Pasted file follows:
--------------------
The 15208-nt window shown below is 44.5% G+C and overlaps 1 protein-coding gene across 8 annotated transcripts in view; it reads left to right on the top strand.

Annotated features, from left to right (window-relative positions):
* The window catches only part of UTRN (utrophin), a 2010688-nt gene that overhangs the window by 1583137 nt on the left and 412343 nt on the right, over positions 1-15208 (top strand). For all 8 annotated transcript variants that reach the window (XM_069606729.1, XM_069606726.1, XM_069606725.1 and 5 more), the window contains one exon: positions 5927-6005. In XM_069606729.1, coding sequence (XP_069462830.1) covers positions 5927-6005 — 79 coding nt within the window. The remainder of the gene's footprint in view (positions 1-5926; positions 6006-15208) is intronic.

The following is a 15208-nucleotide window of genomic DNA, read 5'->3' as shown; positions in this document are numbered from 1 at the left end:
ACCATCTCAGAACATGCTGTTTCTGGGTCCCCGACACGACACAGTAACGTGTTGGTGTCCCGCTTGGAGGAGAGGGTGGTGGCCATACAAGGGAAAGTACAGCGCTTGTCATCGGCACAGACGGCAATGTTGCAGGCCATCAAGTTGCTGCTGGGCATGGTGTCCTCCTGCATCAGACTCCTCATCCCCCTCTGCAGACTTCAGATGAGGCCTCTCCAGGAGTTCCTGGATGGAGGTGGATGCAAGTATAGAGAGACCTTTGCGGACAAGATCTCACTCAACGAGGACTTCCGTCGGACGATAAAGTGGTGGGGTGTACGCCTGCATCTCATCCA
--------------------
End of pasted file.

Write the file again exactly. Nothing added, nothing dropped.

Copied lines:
The 15208-nt window shown below is 44.5% G+C and overlaps 1 protein-coding gene across 8 annotated transcripts in view; it reads left to right on the top strand.

Annotated features, from left to right (window-relative positions):
* The window catches only part of UTRN (utrophin), a 2010688-nt gene that overhangs the window by 1583137 nt on the left and 412343 nt on the right, over positions 1-15208 (top strand). For all 8 annotated transcript variants that reach the window (XM_069606729.1, XM_069606726.1, XM_069606725.1 and 5 more), the window contains one exon: positions 5927-6005. In XM_069606729.1, coding sequence (XP_069462830.1) covers positions 5927-6005 — 79 coding nt within the window. The remainder of the gene's footprint in view (positions 1-5926; positions 6006-15208) is intronic.

The following is a 15208-nucleotide window of genomic DNA, read 5'->3' as shown; positions in this document are numbered from 1 at the left end:
ACCATCTCAGAACATGCTGTTTCTGGGTCCCCGACACGACACAGTAACGTGTTGGTGTCCCGCTTGGAGGAGAGGGTGGTGGCCATACAAGGGAAAGTACAGCGCTTGTCATCGGCACAGACGGCAATGTTGCAGGCCATCAAGTTGCTGCTGGGCATGGTGTCCTCCTGCATCAGACTCCTCATCCCCCTCTGCAGACTTCAGATGAGGCCTCTCCAGGAGTTCCTGGATGGAGGTGGATGCAAGTATAGAGAGACCTTTGCGGACAAGATCTCACTCAACGAGGACTTCCGTCGGACGATAAAGTGGTGGGGTGTACGCCTGCATCTCATCCA